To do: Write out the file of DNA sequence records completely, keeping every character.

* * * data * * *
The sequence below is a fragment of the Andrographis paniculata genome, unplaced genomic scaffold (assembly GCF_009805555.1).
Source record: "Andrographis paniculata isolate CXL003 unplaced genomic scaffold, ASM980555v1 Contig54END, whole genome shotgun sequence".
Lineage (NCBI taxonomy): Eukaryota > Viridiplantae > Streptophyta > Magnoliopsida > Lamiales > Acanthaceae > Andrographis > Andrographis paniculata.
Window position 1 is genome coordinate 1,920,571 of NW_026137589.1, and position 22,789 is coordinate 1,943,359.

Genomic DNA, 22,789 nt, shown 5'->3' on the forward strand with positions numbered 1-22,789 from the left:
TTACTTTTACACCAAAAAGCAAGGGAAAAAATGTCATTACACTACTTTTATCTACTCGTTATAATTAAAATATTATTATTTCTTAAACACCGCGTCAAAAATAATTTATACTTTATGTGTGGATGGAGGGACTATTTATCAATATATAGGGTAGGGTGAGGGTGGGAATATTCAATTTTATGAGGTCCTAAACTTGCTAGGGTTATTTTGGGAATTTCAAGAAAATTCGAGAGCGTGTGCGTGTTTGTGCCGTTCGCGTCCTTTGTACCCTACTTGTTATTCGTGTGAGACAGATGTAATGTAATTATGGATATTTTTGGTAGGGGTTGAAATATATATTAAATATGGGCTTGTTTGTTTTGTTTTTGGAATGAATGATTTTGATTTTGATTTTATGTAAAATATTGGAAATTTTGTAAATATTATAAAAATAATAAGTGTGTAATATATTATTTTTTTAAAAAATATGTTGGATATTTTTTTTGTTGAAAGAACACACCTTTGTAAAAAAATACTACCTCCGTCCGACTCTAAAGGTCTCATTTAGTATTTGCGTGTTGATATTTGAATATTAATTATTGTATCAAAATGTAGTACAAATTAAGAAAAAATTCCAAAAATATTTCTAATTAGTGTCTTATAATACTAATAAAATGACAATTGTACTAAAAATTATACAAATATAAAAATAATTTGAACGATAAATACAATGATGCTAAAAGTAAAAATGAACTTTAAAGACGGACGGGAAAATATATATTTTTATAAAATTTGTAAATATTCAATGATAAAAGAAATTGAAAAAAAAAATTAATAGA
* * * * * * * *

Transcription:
The sequence below is a fragment of the Andrographis paniculata genome, unplaced genomic scaffold (assembly GCF_009805555.1).
Source record: "Andrographis paniculata isolate CXL003 unplaced genomic scaffold, ASM980555v1 Contig54END, whole genome shotgun sequence".
Lineage (NCBI taxonomy): Eukaryota > Viridiplantae > Streptophyta > Magnoliopsida > Lamiales > Acanthaceae > Andrographis > Andrographis paniculata.
Window position 1 is genome coordinate 1,920,571 of NW_026137589.1, and position 22,789 is coordinate 1,943,359.

Genomic DNA, 22,789 nt, shown 5'->3' on the forward strand with positions numbered 1-22,789 from the left:
TTACTTTTACACCAAAAAGCAAGGGAAAAAATGTCATTACACTACTTTTATCTACTCGTTATAATTAAAATATTATTATTTCTTAAACACCGCGTCAAAAATAATTTATACTTTATGTGTGGATGGAGGGACTATTTATCAATATATAGGGTAGGGTGAGGGTGGGAATATTCAATTTTATGAGGTCCTAAACTTGCTAGGGTTATTTTGGGAATTTCAAGAAAATTCGAGAGCGTGTGCGTGTTTGTGCCGTTCGCGTCCTTTGTACCCTACTTGTTATTCGTGTGAGACAGATGTAATGTAATTATGGATATTTTTGGTAGGGGTTGAAATATATATTAAATATGGGCTTGTTTGTTTTGTTTTTGGAATGAATGATTTTGATTTTGATTTTATGTAAAATATTGGAAATTTTGTAAATATTATAAAAATAATAAGTGTGTAATATATTATTTTTTTAAAAAATATGTTGGATATTTTTTTTGTTGAAAGAACACACCTTTGTAAAAAAATACTACCTCCGTCCGACTCTAAAGGTCTCATTTAGTATTTGCGTGTTGATATTTGAATATTAATTATTGTATCAAAATGTAGTACAAATTAAGAAAAAATTCCAAAAATATTTCTAATTAGTGTCTTATAATACTAATAAAATGACAATTGTACTAAAAATTATACAAATATAAAAATAATTTGAACGATAAATACAATGATGCTAAAAGTAAAAATGAACTTTAAAGACGGACGGGAAAATATATATTTTTATAAAATTTGTAAATATTCAATGATAAAAGAAATTGAAAAAAAAAATTAATAGA